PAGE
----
YouTube Recently, a video surfaced online of former actress Maia Campbell appearing to go through a relapse or experiencing a mental health break. The video shows Campbell missing a tooth, wearing a black bra, pumping gas, and describing an alleged rape. According to the Huffington Post , Campbell has struggled with bipolar disorder for her entire career, but everything began falling apart when she stopped treatment in In , for example, Campbell was arrested for theft and sent to a mandatory mental health facility.
Afterward, she voluntarily lived in a residential treatment facility, with the goal of living by herself again. The intention of the taping was to have Vanzant help Campbell process guilt, shame, the relationship with her daughter, Elisha, and to move on to a healthier, more productive future. In a heartbreaking scene, Campbell opens up: A lot of issues with my mom.
And what did that result in? In , she was filmed by two unidentified men, while also seemingly on drugs. She is taken advantage of in her most vulnerable state; and these are turned into viral videos, tweets, and memes all for fodder with rarely, if ever, an intention of genuine assistance.
What I saw as pain many of those videotaping apparently saw as laughter. Men who made sexual references, showed her to the homies, referenced strippers, and continued to emotionally push her. Men like T-Hood, who recorded and shared the latest video. As a response to the backlash he received for not helping Campbell and contributing to her mental state , T-Hood posted a video defending his poor choice of exposing the vulnerable star.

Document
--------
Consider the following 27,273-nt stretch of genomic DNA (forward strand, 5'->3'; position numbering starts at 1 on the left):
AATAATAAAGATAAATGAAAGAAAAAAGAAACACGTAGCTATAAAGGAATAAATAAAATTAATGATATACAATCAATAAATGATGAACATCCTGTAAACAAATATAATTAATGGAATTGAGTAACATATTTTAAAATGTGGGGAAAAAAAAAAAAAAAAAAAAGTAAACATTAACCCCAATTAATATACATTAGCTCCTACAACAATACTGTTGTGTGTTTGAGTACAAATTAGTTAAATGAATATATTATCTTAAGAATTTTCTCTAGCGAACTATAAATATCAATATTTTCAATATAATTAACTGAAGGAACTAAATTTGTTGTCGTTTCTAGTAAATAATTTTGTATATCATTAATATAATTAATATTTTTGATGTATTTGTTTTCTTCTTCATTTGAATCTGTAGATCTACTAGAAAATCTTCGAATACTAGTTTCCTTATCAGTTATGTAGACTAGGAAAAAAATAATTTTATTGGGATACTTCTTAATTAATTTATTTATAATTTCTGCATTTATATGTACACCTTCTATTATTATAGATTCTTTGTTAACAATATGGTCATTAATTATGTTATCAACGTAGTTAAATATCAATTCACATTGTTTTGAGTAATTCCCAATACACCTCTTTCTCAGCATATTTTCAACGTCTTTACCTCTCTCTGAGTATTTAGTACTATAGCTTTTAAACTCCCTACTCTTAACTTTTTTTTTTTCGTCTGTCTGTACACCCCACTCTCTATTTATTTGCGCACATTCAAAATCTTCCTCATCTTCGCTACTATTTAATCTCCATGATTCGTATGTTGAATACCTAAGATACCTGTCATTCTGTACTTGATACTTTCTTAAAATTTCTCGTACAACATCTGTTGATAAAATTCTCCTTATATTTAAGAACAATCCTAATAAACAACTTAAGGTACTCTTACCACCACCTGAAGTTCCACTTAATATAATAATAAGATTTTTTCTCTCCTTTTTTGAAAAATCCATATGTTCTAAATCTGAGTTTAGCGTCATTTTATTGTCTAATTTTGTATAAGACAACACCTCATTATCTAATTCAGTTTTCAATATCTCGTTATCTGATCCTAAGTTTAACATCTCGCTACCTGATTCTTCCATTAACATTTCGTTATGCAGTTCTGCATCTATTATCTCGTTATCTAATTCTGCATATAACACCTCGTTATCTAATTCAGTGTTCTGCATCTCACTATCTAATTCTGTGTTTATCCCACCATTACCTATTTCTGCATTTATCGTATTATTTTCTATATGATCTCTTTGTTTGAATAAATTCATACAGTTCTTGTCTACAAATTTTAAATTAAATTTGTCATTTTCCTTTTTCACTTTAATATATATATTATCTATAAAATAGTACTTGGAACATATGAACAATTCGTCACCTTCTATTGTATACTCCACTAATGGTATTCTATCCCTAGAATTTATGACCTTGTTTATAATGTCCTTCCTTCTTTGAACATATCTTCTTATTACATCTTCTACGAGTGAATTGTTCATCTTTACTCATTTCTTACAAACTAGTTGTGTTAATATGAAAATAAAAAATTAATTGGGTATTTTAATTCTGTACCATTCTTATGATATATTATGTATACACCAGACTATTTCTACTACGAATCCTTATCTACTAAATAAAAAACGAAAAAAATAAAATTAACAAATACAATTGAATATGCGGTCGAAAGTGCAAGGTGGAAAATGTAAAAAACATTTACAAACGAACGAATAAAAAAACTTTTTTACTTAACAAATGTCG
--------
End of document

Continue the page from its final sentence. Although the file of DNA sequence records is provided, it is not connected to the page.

She been on the block for years. Then, to claim that no one would care if she were white is laughable at best. White women, especially ones struggling with addiction garner more support and empathy than anyone. This is especially true of a person who has publicly opened up about drug addiction and struggling with bipolar. To be sure, we are already well aware of the taboo surrounding discussions of therapy and mental health in the Black community, and with viral videos where people pass along fake sympathy, we are dangerously perpetuating a problem that can quite literally cost lives.
Preston Mitchum is a Washington, DC-based writer, activist, and policy nerd. Follow him on Twitter here to see just how much he appreciates intersectionality.